VATICAN CITY — In the face of extensive online threats to minors, especially internet pornography easily accessible to millions of children worldwide, Pope Francis has cautioned against a sense of paralysis, urging leaders from various sectors to “join forces” to find the “right means and approaches needed for effective responses.”
Speaking Oct. 6 to a group of religious and secular experts from around the world in Rome to attend a four-day conference on the theme “Child Dignity in the Digital World,” the Pope said, “We have to keep our eyes open and not hide from an unpleasant truth that we would rather not see.”
The conference, organized by the Pontifical Gregorian University’s Center for Child Protection, in collaboration WePROTECT, a U.K.-based global alliance to fight online sexual abuse, and the organization “Telefono Azzurro,” the first Italian help line for children at risk, brought together people from all sectors of society, including social scientists, civic leaders and religious representatives.
Conference discussions included updates on the extent of online abuse of children, its prevention, pornography, the responsibility of internet providers and the media, and ethical governance. During their audience with the Pope, participants presented him with a common declaration outlining several action points to tackle the problem.
In his discourse, the Pope drew attention to the “extremely troubling” yet increasingly frequent diffusion of problematic activities for youth, such as the spread of extreme pornography online; “sexting” on social media; online bullying; the “sextortion” of young people on the internet; human trafficking and prostitution, as well as a rise in the commissioning of live viewings of rape and violence against minors in other parts of the world.
He also referred to what has been described as the “darknet,” in which traffickers and pedophiles use secure and anonymous channels to exchange photos and information about minors; it also used for human and drug trafficking.
Global Response Needed
In tackling this global scourge, the Holy Father stressed the Church can be a leading voice given the experience it has gleaned from past mistakes in covering up clerical sex abuse, saying she “feels especially bound to work strenuously and with foresight for the protection of minors and their dignity,” both in the Church and in society.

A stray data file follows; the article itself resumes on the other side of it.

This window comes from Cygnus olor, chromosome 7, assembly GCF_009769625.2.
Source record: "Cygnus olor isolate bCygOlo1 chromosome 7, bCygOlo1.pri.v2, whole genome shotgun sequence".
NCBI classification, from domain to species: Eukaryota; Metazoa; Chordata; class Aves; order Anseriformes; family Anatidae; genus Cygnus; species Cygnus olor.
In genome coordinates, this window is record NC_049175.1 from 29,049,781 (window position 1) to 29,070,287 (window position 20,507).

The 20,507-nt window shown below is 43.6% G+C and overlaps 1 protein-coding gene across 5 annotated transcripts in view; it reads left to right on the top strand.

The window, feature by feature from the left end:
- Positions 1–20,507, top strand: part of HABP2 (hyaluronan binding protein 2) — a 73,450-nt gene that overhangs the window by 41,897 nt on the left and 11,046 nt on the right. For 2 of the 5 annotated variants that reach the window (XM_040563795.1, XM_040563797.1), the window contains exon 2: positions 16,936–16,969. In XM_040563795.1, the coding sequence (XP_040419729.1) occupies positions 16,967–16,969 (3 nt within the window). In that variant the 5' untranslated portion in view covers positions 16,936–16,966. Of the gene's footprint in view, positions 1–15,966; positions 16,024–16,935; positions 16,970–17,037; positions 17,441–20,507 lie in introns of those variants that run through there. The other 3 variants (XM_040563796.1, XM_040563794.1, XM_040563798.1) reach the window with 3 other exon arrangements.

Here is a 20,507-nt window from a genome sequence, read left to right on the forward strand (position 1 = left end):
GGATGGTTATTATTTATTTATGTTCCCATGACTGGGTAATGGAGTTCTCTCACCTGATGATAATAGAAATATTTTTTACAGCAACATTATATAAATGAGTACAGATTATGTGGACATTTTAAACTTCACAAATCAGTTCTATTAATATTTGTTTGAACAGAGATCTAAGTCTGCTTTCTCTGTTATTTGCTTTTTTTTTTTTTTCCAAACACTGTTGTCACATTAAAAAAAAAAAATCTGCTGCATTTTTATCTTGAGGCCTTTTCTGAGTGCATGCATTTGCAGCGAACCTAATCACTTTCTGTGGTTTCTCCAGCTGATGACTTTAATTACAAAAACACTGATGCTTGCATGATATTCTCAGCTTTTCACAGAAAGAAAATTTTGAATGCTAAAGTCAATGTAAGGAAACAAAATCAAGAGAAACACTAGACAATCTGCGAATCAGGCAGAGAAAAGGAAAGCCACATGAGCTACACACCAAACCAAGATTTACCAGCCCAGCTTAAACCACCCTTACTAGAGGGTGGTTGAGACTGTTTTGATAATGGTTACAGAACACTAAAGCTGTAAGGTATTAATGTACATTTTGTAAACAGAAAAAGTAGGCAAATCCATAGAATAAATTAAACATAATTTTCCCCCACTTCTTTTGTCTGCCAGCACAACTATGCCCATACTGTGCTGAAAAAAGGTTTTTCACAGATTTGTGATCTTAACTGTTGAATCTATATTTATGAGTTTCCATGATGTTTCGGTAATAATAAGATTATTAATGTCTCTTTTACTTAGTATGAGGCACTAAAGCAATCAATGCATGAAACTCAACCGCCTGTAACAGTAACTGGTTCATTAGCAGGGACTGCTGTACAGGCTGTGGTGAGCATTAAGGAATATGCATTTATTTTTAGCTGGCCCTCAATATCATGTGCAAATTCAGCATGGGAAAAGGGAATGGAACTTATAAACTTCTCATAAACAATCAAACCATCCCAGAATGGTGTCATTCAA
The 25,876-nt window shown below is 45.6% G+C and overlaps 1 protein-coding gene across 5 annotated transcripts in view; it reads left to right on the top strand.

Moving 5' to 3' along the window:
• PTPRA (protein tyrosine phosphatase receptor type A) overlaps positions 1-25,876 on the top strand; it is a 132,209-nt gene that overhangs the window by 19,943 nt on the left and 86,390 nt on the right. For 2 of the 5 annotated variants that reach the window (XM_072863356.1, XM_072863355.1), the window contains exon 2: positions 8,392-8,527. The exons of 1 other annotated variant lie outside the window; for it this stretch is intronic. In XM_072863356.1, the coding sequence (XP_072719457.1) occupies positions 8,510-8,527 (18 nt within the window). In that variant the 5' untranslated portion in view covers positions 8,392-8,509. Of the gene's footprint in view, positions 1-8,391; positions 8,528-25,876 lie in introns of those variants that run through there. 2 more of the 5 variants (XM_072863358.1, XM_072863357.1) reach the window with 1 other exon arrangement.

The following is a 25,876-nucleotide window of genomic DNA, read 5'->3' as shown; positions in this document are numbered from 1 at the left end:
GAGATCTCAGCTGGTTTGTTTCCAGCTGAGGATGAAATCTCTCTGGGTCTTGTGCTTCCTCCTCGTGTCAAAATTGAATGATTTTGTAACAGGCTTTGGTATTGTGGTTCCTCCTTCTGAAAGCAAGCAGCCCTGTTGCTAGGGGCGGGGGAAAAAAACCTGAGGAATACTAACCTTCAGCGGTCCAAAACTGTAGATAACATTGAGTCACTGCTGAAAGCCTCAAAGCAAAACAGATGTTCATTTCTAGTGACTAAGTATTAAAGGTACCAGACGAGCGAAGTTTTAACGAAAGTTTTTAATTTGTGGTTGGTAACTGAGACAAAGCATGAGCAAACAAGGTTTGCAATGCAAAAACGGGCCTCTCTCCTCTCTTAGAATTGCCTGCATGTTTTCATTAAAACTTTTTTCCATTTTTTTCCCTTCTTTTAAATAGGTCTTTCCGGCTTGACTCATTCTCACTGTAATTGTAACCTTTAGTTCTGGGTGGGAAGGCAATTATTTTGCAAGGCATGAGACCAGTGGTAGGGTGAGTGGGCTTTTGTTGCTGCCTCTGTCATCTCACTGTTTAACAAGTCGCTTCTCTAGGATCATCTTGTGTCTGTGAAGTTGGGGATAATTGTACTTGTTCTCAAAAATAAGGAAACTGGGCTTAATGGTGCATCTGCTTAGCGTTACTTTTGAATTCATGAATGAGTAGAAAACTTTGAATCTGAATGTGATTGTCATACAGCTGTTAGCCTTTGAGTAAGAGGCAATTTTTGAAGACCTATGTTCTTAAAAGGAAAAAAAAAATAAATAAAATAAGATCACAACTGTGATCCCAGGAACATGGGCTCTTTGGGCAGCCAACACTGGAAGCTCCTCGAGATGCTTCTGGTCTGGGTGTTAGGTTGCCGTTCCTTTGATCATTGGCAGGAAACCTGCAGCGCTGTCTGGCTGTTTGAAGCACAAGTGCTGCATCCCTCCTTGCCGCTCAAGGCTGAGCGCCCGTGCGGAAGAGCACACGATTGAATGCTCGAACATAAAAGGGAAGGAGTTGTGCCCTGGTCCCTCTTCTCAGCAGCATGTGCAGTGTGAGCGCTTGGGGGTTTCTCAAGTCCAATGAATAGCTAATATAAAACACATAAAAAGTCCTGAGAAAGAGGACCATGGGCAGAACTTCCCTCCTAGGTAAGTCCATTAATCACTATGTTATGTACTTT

Noting that the Church cannot do this alone, he said she stands ready by “offering her own effective and ready cooperation to all those individuals and groups in society that are committed to the same end.”
He acknowledged the “extraordinary achievements of science and technology” that are in many ways changing “our very way of thinking and of being,” but also noted the great vulnerability of children — 800 million of whom have access to the internet throughout the world.
The advantages of technology coupled by the great harm it can pose constitute “the great existential question facing humanity today, in light of a global crisis at once environmental, social, economic, political, moral and spiritual,” the Pope said.
He cautioned attendees not to “underestimate” the harm done to minors by various forms of online abuse and exploitation, including damage proven by neurobiology, psychology and psychiatry.
He also mentioned the harm inflicted on adults by aspects of digital technology, including addictions, distorted views of love and various other disorders.
It would be a delusion, Francis said, to think that, given how so many adults consume internet pornography, all adults could be “capable of effectively protecting minors.”
He also said “automatic technical solutions,” such as filters and algorithms, are not enough to deal with the problem. He said there is a need for all involved to “acknowledge and address the ethical concerns” associated with these abuses.
The Pope said it is a mistaken “ideological and mythical” belief to think that the internet is “a realm of unlimited freedom.” Rather, the crimes committed on the internet need to be fought on a global scale and require international, cross-disciplinary cooperation of parents, law enforcement, governments, NGOs and religions.
Mobilize ‘Parent Power’
Summing up the Oct. 3-6 conference, Baroness Sheila Hollins, a psychiatrist and specialist in child abuse, said the internet “needs to be a safe place to play for children” who nowadays “no longer have any more boundaries to keep them safe.”